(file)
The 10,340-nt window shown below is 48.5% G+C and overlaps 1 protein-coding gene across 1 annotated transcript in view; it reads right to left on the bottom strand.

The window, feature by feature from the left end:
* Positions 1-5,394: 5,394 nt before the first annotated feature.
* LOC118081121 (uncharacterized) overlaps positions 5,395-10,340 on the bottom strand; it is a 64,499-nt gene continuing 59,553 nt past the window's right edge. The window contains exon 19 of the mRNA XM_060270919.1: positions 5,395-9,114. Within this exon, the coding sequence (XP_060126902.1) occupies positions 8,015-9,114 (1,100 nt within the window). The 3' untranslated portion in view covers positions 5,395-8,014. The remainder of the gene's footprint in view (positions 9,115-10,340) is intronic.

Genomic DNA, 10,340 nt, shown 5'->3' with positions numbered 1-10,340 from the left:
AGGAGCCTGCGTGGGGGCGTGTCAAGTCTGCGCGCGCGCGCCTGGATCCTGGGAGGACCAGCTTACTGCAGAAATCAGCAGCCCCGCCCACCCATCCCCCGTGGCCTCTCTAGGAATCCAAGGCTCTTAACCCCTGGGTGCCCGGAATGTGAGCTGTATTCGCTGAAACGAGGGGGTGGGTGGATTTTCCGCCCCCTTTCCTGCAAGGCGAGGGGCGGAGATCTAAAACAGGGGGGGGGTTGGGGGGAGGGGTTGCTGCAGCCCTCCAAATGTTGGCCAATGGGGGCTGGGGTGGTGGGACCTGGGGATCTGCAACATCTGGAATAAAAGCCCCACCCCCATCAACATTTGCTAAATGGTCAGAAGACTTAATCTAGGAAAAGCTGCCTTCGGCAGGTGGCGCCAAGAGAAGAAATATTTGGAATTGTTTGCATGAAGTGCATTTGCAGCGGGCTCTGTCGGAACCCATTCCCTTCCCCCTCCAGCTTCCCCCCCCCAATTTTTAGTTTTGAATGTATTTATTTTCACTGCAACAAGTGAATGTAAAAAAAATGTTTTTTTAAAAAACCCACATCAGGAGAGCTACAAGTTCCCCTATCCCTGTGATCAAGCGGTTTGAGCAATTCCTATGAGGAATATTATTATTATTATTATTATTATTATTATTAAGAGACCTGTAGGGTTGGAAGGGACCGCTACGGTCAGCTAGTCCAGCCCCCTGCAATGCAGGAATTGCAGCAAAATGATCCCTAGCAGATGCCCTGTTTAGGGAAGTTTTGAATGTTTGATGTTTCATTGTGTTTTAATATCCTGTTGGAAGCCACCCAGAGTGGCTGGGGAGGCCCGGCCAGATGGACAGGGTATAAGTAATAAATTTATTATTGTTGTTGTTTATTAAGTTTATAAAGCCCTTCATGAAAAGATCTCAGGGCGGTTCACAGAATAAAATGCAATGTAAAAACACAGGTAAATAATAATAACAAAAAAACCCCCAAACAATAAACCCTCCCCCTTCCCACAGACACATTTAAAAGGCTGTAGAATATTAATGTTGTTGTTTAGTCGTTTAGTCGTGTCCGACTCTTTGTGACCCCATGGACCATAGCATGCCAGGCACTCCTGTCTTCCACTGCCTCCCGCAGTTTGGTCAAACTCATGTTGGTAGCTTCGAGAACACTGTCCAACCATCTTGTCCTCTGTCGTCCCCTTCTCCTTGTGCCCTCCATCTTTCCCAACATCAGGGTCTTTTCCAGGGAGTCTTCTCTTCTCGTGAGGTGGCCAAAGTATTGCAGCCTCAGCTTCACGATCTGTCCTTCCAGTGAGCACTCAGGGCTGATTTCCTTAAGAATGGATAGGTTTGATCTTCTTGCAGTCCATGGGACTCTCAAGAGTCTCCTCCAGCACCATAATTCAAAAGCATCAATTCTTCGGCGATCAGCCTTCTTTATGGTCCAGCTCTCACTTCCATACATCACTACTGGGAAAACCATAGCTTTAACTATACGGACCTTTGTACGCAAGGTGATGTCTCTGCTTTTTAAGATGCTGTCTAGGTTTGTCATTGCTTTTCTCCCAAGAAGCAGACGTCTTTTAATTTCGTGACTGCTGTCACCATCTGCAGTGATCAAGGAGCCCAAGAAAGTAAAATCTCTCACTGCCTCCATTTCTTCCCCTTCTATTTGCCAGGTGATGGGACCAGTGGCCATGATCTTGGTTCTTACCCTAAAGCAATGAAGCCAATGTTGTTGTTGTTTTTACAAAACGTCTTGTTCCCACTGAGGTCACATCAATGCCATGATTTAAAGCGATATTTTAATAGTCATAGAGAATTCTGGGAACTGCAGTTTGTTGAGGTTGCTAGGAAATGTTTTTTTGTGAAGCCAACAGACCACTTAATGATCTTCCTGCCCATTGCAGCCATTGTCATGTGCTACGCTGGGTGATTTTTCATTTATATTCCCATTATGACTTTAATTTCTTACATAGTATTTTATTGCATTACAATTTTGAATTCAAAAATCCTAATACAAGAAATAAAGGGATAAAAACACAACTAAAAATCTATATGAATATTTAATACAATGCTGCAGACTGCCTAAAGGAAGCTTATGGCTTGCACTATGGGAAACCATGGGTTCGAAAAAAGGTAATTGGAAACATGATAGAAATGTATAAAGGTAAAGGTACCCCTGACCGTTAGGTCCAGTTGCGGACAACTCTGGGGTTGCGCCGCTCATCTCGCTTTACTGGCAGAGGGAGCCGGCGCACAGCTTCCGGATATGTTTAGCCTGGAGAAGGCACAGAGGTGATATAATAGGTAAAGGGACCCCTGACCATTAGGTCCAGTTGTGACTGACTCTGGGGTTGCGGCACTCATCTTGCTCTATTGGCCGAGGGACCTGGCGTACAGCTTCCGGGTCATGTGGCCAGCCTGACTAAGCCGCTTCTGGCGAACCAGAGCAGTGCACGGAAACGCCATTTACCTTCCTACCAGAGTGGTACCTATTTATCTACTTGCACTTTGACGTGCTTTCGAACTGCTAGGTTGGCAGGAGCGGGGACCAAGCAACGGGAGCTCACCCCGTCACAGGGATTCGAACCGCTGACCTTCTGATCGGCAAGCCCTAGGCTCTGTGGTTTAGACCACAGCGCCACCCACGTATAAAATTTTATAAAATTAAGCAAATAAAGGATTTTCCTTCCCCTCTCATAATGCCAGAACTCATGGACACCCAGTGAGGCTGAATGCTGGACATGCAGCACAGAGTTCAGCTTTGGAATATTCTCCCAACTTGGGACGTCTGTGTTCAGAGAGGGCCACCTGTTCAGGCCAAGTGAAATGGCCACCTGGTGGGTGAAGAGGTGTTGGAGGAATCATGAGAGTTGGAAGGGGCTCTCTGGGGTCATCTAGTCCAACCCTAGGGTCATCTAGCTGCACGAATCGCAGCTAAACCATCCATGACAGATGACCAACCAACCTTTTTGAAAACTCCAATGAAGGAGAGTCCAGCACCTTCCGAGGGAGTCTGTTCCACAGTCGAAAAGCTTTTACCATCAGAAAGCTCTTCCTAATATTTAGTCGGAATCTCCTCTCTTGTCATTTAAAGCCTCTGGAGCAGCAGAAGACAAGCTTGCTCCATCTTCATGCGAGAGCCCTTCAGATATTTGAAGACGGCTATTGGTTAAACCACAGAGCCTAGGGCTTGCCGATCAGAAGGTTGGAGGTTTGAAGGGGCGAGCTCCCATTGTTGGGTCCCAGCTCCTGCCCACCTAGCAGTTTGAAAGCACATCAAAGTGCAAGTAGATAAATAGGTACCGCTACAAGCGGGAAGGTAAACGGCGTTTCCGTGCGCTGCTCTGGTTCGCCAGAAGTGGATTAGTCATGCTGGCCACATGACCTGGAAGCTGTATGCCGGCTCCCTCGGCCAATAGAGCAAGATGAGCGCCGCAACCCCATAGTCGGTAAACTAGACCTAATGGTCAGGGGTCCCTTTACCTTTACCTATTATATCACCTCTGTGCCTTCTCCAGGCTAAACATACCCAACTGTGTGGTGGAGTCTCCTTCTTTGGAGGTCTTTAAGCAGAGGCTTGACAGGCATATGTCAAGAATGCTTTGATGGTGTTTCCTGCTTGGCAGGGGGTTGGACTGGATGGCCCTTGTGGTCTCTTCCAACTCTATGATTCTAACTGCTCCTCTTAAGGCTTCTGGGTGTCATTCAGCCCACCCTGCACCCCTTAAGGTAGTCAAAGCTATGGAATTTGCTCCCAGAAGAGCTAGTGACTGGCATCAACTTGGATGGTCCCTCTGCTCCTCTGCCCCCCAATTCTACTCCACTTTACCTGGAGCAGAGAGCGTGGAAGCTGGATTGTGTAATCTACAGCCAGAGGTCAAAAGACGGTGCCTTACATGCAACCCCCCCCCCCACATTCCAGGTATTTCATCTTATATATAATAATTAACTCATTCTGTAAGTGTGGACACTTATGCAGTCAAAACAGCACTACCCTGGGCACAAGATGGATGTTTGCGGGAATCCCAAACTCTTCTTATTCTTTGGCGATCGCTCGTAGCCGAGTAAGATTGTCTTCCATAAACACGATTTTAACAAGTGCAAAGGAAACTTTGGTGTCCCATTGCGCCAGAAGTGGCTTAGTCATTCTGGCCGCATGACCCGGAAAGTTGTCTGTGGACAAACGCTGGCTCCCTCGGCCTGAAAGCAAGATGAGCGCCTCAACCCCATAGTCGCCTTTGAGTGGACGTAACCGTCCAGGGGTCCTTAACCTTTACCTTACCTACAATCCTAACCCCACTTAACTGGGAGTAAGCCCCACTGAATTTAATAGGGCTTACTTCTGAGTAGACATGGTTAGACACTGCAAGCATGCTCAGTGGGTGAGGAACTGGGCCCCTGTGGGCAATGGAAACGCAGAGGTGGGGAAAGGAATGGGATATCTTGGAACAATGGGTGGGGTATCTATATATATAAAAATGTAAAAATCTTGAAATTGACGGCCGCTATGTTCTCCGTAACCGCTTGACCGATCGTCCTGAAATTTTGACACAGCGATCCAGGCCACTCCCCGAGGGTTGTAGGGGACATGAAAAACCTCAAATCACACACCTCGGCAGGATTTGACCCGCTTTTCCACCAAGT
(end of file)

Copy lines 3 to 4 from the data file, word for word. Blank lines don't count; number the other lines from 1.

* Positions 1-5,394: 5,394 nt before the first annotated feature.
* LOC118081121 (uncharacterized) overlaps positions 5,395-10,340 on the bottom strand; it is a 64,499-nt gene continuing 59,553 nt past the window's right edge. The window contains exon 19 of the mRNA XM_060270919.1: positions 5,395-9,114. Within this exon, the coding sequence (XP_060126902.1) occupies positions 8,015-9,114 (1,100 nt within the window). The 3' untranslated portion in view covers positions 5,395-8,014. The remainder of the gene's footprint in view (positions 9,115-10,340) is intronic.